One of the most common cancers affecting women today is breast cancer. Breast cancer has affected thousands of women and has claimed thousands of lives all over the world. Though most women who have breast cancers are over 50 years of age, younger women and men may also get this cancer too. Breast cancer is a type of cancer wherein cells grow and multiply unregulated. Cancer cells first start in the breast which may turn to be malignant and invade surrounding tissues or spread to other parts of the body.
There are many possible causes of breast cancer, one of which is older age. The risk of acquiring breast cancer is higher when a woman is aged 50 years or more. Another factor is genetics. Women who have a close relative who have breast or ovarian cancers are more likely to develop breast cancers, although majority of breast cancers are not hereditary.
Women who carry the BRCA1 and BRCA2 genes have a considerably higher risk of developing breast and/or ovarian cancer. Carriers of another gene known as TP53 also have greater breast cancer risks. Women who have histories of breast cancers may more likely develop the disease again compared to women who have no history of the disease. Women who have certain types of breast lumps may also be prone to develop cancers later on such as atypical ductal hyperplasia or lobular carcinoma in situ. Also, women with more dense breast tissue are also more prone to develop breast cancers.
Women who have increased estrogen exposure, such as those who have periods earlier and those who entered menopause later than usual, have a higher risk of developing breast cancers. This is because they have been exposed to estrogen longer, from the time their periods have started until menopause. Women who are obese are also at high risk for developing breast cancers, especially those who are post menopausal. Women who are taller than average have a high risk for developing breast cancer. Increased alcohol consumption may also lead to increased risks for breast cancers.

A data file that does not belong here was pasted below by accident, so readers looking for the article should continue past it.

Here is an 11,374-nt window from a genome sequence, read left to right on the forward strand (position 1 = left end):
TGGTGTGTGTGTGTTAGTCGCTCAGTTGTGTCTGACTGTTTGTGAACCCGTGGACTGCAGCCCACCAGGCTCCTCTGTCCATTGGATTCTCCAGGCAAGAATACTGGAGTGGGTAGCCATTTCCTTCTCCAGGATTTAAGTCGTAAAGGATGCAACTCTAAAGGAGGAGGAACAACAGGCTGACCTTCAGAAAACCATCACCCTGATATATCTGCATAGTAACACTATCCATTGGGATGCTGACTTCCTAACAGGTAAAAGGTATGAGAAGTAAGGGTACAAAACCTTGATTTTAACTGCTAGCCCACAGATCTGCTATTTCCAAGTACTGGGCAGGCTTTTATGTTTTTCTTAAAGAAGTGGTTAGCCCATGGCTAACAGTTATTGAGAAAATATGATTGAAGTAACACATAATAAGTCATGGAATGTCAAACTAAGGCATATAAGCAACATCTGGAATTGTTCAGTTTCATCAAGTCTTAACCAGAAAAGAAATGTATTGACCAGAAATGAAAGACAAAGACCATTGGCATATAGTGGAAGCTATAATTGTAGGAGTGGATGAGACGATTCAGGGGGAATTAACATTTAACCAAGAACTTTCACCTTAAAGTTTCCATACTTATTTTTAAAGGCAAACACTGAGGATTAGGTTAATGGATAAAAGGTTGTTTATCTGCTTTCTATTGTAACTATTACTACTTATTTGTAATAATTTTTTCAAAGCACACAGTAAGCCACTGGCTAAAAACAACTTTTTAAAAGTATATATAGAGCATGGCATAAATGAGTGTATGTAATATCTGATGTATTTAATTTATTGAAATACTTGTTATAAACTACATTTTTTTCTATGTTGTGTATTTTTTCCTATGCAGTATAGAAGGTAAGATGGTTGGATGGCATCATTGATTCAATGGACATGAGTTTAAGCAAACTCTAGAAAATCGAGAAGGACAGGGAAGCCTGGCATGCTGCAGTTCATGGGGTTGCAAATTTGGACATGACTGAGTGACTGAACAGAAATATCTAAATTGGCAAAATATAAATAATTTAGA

Increased radiation exposure in the form of exposure to X-rays and CT scans may raise a woman’s risk of developing breast cancer. Women who have been treated with radiation to the chest may also have increased risk for breast cancer. Women treated with hormone replacement therapy, whether combined and estrogen-only HRT therapies may also increase this risk.
Women who worked at night before having their first child are also at a high risk for developing breast cancers. Certain jobs can also predispose one to develop breast cancers, such as bar or gambling occupations, automotive plastics manufacturing, metal-working, food canning and agriculture. Women who had cosmetic breast implants and develop breast cancer may have a higher risk of dying from breast cancer than their counterparts.
Breast cancer may present with various signs and symptoms. These symptoms include a lump in the breast, pain in the armpits or breast which is not related to menstrual period, redness or pitting of the skin of the breast with the appearance like that of an orange, rashes on one or both nipples, swelling or lump in one of the armpits, a thickened area of the breast, nipple discharge which may be tinged with blood, sunken or inverted nipples, changes in the shape and the size of the breasts, and peeling or scaling or flaking of the skin of the breasts.
Vitamin A and Breast Cancer
Vitamin A, also known as retinoic acid, is often found in sweet potato and carrots. This vitamin has been found out by latest research to help turn pre-cancer cells back to normal healthy breast cells. The results are published in the International Journal of Oncology. The research helps explain why some studies have not found benefits of Vitamin A on cancer, because the effect of this vitamin works only on pre-cancerous cells and only works at a very narrow dose.
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